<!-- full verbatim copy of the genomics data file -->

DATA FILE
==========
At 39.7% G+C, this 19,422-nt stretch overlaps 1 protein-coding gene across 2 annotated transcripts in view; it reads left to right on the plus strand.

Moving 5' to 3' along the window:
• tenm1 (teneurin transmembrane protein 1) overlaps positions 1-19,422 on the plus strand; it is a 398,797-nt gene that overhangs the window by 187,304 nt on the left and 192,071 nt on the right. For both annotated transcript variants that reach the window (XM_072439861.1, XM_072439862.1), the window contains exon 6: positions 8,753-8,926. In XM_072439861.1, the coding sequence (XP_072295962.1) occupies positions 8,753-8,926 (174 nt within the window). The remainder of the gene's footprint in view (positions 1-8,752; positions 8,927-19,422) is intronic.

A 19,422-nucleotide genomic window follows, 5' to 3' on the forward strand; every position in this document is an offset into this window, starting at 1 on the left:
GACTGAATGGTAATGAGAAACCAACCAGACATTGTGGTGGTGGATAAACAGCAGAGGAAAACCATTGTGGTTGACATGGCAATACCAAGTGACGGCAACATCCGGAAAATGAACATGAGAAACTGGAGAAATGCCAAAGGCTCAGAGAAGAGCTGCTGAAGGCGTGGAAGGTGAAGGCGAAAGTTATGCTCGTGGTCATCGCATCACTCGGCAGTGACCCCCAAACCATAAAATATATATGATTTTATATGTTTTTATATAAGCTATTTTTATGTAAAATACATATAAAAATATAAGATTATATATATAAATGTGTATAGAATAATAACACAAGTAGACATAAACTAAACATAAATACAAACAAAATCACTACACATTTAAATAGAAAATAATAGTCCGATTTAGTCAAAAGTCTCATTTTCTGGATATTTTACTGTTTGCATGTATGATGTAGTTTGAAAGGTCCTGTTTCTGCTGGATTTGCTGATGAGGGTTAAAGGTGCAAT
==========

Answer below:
At 39.7% G+C, this 19,422-nt stretch overlaps 1 protein-coding gene across 2 annotated transcripts in view; it reads left to right on the plus strand.

Moving 5' to 3' along the window:
• tenm1 (teneurin transmembrane protein 1) overlaps positions 1-19,422 on the plus strand; it is a 398,797-nt gene that overhangs the window by 187,304 nt on the left and 192,071 nt on the right. For both annotated transcript variants that reach the window (XM_072439861.1, XM_072439862.1), the window contains exon 6: positions 8,753-8,926. In XM_072439861.1, the coding sequence (XP_072295962.1) occupies positions 8,753-8,926 (174 nt within the window). The remainder of the gene's footprint in view (positions 1-8,752; positions 8,927-19,422) is intronic.

A 19,422-nucleotide genomic window follows, 5' to 3' on the forward strand; every position in this document is an offset into this window, starting at 1 on the left:
GACTGAATGGTAATGAGAAACCAACCAGACATTGTGGTGGTGGATAAACAGCAGAGGAAAACCATTGTGGTTGACATGGCAATACCAAGTGACGGCAACATCCGGAAAATGAACATGAGAAACTGGAGAAATGCCAAAGGCTCAGAGAAGAGCTGCTGAAGGCGTGGAAGGTGAAGGCGAAAGTTATGCTCGTGGTCATCGCATCACTCGGCAGTGACCCCCAAACCATAAAATATATATGATTTTATATGTTTTTATATAAGCTATTTTTATGTAAAATACATATAAAAATATAAGATTATATATATAAATGTGTATAGAATAATAACACAAGTAGACATAAACTAAACATAAATACAAACAAAATCACTACACATTTAAATAGAAAATAATAGTCCGATTTAGTCAAAAGTCTCATTTTCTGGATATTTTACTGTTTGCATGTATGATGTAGTTTGAAAGGTCCTGTTTCTGCTGGATTTGCTGATGAGGGTTAAAGGTGCAAT